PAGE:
Jeff King <> wrote:

>On Fri, Dec 28, 2012 at 07:50:14AM -0700, Martin Fick wrote:
>> Hmm, actually I believe that with a small modification to the 
>> semantics described here it would be possible to make multi 
>> repo/branch commits work.   Simply allow the ref filename to 
>> be locked by a transaction by appending the transaction ID to 
>> the filename.  So if transaction 123 wants to lock master 
>> which points currently to abcde, then it will move 
>> master/abcde to master/abcde_123.  If transaction 123 is 
>> designed so that any process can commit/complete/abort it 
>> without requiring any locks which can go stale, then this ref 
>> lock will never go stale either (easy as long as it writes 
>> all its proposed updates somewhere upfront and has atomic 
>> semantics for starting, committing and aborting).  On commit, 
>> the ref lock gets updated to its new value: master/newsha and 
>> on abort it gets unlocked: master/abcde.
>Hmm. I thought our goal was to avoid locks? Isn't this just locking by
>another name?

It is a lock, but it is a lock with an owner: the transaction.  If the 
transaction has reliable recovery semantics, then the lock will be recoverable 
also.  This is possible if we have lock ownership (the transaction) which does 
not exist today for the ref locks.  With good lock ownership we gain the 
ability to reliably delete locks for a specific owner without the risk of 
deleting the lock when held by another owner (putting the owner in the filename 
is "good", while putting the owner in the filecontents is not).   Lastly, for 
reliable recovery of stale locks we need the ability to determine when an owner 
has abandoned a lock.  I believe that the transaction semantics laid out below 
give this.

>I guess your point is to have no locks in the "normal" case, and have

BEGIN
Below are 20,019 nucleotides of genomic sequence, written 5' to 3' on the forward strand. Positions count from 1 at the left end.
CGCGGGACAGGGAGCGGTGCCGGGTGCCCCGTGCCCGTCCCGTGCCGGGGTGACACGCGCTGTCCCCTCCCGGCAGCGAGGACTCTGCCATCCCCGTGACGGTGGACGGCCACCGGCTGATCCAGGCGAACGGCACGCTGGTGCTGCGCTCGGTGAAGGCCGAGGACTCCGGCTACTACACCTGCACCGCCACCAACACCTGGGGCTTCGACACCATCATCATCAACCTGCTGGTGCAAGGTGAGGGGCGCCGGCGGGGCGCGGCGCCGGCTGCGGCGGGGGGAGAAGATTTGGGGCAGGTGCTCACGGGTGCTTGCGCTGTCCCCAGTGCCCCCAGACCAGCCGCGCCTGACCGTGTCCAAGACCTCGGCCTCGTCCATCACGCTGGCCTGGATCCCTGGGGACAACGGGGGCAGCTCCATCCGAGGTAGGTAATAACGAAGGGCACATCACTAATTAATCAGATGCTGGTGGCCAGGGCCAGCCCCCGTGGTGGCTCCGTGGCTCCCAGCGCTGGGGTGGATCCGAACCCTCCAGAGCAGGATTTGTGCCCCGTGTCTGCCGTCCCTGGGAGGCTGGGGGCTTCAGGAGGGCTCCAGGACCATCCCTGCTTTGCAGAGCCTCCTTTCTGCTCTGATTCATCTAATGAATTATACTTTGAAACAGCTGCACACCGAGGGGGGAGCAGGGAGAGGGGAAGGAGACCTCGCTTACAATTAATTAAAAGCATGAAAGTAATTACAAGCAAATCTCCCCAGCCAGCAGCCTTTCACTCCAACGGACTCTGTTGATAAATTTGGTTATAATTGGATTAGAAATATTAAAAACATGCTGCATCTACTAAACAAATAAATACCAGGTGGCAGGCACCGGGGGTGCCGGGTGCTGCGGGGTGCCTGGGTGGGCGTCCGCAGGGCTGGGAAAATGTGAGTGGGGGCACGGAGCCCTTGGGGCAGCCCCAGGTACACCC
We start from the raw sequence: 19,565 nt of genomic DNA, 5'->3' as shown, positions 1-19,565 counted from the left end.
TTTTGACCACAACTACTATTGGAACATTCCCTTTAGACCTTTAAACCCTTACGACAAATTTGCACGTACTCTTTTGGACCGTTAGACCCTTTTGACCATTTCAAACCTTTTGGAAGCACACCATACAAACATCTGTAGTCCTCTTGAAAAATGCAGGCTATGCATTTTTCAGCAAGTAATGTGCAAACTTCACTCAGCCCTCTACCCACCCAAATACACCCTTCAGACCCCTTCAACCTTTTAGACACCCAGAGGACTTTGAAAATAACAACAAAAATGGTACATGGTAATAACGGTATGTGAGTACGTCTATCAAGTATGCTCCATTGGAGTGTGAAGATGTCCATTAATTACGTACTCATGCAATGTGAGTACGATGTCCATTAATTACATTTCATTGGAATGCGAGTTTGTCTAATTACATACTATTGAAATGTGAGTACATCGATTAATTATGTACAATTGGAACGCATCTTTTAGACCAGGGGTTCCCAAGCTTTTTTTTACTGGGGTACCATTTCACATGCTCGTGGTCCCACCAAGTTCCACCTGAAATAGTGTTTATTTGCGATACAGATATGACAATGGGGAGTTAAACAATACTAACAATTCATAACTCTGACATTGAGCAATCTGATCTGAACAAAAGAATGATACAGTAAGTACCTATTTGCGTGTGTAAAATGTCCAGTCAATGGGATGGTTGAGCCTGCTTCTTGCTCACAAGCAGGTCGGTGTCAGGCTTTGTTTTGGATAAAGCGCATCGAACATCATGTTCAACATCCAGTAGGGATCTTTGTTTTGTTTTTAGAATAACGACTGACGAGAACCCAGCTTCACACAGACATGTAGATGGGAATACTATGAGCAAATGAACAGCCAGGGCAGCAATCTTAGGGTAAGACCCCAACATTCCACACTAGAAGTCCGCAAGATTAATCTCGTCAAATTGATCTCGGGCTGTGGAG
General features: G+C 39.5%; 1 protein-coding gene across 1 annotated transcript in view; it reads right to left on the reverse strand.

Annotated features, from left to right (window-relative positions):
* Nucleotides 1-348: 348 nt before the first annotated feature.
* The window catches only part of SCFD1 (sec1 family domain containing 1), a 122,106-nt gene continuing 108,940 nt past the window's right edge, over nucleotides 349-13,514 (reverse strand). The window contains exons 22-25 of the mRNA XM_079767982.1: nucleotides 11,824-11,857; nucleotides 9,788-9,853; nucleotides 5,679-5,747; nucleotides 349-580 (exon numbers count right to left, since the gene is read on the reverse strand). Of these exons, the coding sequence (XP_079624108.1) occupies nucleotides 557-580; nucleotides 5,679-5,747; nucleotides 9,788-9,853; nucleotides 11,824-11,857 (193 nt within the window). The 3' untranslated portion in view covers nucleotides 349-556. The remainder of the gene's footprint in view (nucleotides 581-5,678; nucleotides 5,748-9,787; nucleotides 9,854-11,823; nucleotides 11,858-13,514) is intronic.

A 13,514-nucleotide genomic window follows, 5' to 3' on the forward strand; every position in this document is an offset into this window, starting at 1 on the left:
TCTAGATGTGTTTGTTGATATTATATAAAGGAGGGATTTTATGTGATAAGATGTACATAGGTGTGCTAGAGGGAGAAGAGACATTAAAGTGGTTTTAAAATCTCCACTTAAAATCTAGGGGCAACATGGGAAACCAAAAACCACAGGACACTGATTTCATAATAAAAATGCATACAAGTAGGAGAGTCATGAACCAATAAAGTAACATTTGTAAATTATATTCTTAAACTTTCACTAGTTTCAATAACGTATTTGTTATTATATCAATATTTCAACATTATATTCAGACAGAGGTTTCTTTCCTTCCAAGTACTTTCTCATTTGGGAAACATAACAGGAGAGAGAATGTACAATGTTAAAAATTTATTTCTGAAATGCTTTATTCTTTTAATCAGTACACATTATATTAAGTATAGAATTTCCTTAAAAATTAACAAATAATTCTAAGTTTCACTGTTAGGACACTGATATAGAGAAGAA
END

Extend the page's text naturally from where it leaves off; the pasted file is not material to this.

>locked transactions as an optional add-on?

Basically.  If we design the transaction into the git semantics we could ensure 
that it is recoverable and we should not need to expose these reflocks outside 
of the transaction APIs.

To illustrate a simple transaction approach (borrowing some of Shawn's ideas), 
we could designate a directory to hold transaction files *1.  To prepare a 
transaction: write a list of repo:ref:oldvalue:newvalue to a file named 
(in a stable sorted order based on repo:ref to prevent deadlocks).  This is not 
a state change and thus this file could be deleted by any process at anytime 
(preferably after a long grace period).

If file renames are atomic on the filesystem holding the transaction files then 
1, 2, 3 below will be atomic state changes.  It does not matter who performs 
state transitions 2 or 3.  It does not matter who implements the work following 
any of the 3 transitions, many processes could attempt the work in parallel (so 
could a human).
1) To start the transaction, rename the file to id.  If the rename 
fails, start over if desired/still possible.  On success, ref locks for each 
entry should be acquired in listed order (to prevent deadlocks), using 
transaction id and oldvalue.  It is never legal to unlock a ref in this state 
(because a block could cause the unlock to be delayed until the commit phase).  
However, it is legal for any process to transition to abort at any time from 
this state, perhaps because of a failure to acquire a lock (held by another 
transaction), and definitely if a ref has changed (is no longer oldvalue).

2) To abort the transaction, rename the id file to id.abort.  This should only 
ever fail if commit was achieved first.  Once in this state, any process 
may/should unlock any ref locks belonging to this transaction id.  Once all 
refs are unlocked, id.abort may be deleted (it could be deleted earlier, but 
then cleanup will take longer).

3) To commit the transaction, rename the file to id.commit.  This should only 
ever fail if abort was achieved first. This transition should never be done 
until every listed ref is locked by the current transaction id.  Once in this 
phase, all refs may/should be moved to their new values and unlocked by any 
process. Once all refs are unlocked, id.commit may be deleted. 

Since any process attempting any of the work in these transactions could block 
at any time for an indefinite amount of time, these processes may wake after 
the transaction is aborted or comitted and the transaction files are cleaned 
up.  I believe that in these cases the only actions which could succeed by 
these waking processes is the ref locking action.  All such abandoned ref locks 
may/should be unlocked by any process.  This last rule means that no 
transaction ids should ever be reused,


*1 We may want to adapt the simple model illustrated above to use git 
mechanisms such as refs to hold transaction info instead of files in a 
directory, and git submodule files to hold the list of refs to update.  

Employee of Qualcomm Innovation Center,Inc. which is a member of Code Aurora 
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